Agriculture, Food and Navy Secretary of State Charlie McConalogue has been asked to intervene on a series that has escalated over the new EU veterinary regulations due to come into effect in January 2022.
Farmers fear that implementing the new rules will increase costs and lose important services.
A war of words over changes to veterinary rules escalated in March when the Veterinary Representation declared that distance prescribing antimicrobials led to ill-considered and excessive use, often a blanket approach, and seldom followed up on use and the success of the treatment.
ICMSA President Pat McCormack then called on Minister McConalogue to step in and “radically revise” the implementation of the new veterinary regulations.
President of the ICMSA, Pat McCormack. Pictured: Don Moloney.
Mr McCormack said farmers’ concerns about the cost, efficiency and burdens of the new rules were growing by the day and were “very well founded”.
“We have to say that this looks very much like yet another case of bureaucrats who have no hands-on experience in caring for animal health and who tell both the farmers who own the animals and the veterinarians who treat them what they say do wrong. “he continued.
“I want to be fair to the officials who made these regulations, and I’ll say they obviously mean well.
“However, the net effect of these new rules will make it more difficult for farmers to access and evaluate veterinary medicines in a timely and cost-effective manner.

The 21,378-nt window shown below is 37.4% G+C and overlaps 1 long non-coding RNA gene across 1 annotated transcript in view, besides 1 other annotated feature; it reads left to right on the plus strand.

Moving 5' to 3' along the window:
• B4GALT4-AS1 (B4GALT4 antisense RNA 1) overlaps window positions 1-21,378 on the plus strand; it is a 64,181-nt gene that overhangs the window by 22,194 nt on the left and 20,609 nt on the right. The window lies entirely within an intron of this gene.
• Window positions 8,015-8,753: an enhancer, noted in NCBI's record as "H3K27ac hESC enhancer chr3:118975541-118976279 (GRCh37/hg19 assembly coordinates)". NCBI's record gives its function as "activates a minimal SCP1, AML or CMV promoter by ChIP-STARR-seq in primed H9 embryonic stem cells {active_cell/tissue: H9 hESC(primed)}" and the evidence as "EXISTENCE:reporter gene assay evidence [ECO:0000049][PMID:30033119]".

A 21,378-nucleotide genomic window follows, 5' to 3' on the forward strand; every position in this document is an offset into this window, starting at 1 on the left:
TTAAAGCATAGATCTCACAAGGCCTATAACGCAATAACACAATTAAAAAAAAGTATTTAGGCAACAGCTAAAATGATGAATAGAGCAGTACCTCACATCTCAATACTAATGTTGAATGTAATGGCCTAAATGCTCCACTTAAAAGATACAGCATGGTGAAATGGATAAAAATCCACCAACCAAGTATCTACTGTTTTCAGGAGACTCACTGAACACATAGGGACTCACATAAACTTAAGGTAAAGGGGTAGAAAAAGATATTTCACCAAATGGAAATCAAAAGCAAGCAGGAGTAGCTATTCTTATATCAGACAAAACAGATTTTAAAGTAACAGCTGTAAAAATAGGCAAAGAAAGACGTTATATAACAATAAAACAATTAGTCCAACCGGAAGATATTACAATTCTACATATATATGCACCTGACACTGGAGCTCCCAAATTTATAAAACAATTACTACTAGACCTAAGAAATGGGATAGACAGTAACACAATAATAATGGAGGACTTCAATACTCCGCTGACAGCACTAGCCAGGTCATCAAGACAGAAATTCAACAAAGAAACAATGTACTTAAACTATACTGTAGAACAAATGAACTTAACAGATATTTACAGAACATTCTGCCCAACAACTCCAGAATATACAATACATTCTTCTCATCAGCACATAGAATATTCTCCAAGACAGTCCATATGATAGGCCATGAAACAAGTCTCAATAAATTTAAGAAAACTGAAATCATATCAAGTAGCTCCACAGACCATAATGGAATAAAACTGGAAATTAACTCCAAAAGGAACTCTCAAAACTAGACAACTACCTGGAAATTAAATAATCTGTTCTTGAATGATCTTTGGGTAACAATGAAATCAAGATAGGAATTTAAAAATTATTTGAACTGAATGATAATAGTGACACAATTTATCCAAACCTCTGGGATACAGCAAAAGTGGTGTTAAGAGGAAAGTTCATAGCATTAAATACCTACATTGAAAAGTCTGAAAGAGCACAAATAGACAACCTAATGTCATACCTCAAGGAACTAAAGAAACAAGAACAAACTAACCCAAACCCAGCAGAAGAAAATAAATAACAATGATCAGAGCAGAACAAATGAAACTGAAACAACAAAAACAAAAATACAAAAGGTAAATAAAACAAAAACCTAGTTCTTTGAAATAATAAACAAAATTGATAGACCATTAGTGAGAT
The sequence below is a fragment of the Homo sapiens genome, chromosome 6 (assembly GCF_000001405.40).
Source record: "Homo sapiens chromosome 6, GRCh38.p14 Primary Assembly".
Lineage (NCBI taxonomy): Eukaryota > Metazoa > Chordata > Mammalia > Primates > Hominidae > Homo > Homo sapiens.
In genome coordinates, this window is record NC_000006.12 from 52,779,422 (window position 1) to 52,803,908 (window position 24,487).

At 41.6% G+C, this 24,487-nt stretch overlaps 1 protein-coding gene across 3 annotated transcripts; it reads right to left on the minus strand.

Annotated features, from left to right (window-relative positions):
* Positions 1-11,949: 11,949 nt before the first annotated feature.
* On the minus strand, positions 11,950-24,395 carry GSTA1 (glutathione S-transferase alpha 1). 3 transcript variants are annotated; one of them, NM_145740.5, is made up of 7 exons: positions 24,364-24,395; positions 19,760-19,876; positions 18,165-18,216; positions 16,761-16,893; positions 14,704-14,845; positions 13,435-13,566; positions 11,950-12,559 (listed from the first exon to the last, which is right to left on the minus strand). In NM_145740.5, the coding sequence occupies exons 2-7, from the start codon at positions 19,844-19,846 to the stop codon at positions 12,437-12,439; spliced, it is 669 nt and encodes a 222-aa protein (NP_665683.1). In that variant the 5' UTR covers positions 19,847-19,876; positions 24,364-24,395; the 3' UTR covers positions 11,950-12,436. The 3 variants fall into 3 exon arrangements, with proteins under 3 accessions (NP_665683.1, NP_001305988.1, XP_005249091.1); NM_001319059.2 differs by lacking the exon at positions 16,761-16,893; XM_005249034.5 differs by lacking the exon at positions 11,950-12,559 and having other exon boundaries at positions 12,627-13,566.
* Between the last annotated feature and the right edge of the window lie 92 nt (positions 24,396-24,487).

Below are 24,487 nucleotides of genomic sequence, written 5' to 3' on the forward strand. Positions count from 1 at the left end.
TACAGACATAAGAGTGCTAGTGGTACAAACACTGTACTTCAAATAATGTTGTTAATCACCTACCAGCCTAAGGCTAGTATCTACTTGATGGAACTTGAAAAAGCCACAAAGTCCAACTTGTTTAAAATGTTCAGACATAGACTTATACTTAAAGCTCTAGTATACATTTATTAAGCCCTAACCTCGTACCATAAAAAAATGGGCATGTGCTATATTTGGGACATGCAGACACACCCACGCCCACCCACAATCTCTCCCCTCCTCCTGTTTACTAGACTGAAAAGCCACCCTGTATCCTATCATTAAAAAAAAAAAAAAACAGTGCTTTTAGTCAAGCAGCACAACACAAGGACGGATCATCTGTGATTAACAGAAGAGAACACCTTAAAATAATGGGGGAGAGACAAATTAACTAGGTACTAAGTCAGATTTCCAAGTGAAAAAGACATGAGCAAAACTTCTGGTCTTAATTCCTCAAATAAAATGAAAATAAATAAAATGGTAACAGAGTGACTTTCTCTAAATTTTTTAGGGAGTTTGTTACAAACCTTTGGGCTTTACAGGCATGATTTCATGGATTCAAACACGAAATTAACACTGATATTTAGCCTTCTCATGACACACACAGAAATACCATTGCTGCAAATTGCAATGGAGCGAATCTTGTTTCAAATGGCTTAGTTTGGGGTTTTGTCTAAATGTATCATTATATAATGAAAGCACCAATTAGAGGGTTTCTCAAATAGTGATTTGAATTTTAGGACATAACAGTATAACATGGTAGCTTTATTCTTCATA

“Surely we should be working towards this goal?
“The new regulations will not improve the situation. They’re not even neutral and will make it even worse.
“The minister must intervene immediately and ensure that common sense prevails.”
During a recent Joint Agriculture and Marine Committee discussion on the regulation of veterinary medicines, Veterinary Ireland spokesman Tadhg Gavin said one of the main reasons for changing antiparasitic regulations was the development of resistance using traditionally used medicines grazing animals no longer worked against parasites.
This natural occurrence, he added, is due to drug overuse and misuse, and drug resistance causes some establishments to have limited drug capabilities – which increases costs – as they are often limited to the newer drugs.
“The level of production that they can achieve is reduced, and the efficiency of feed conversion is reduced, and the animals do not thrive,” continued Gavin.
“Animals that cannot thrive are a major cost factor for farms. We counter this problem by using the right dose at the right time and when needed. “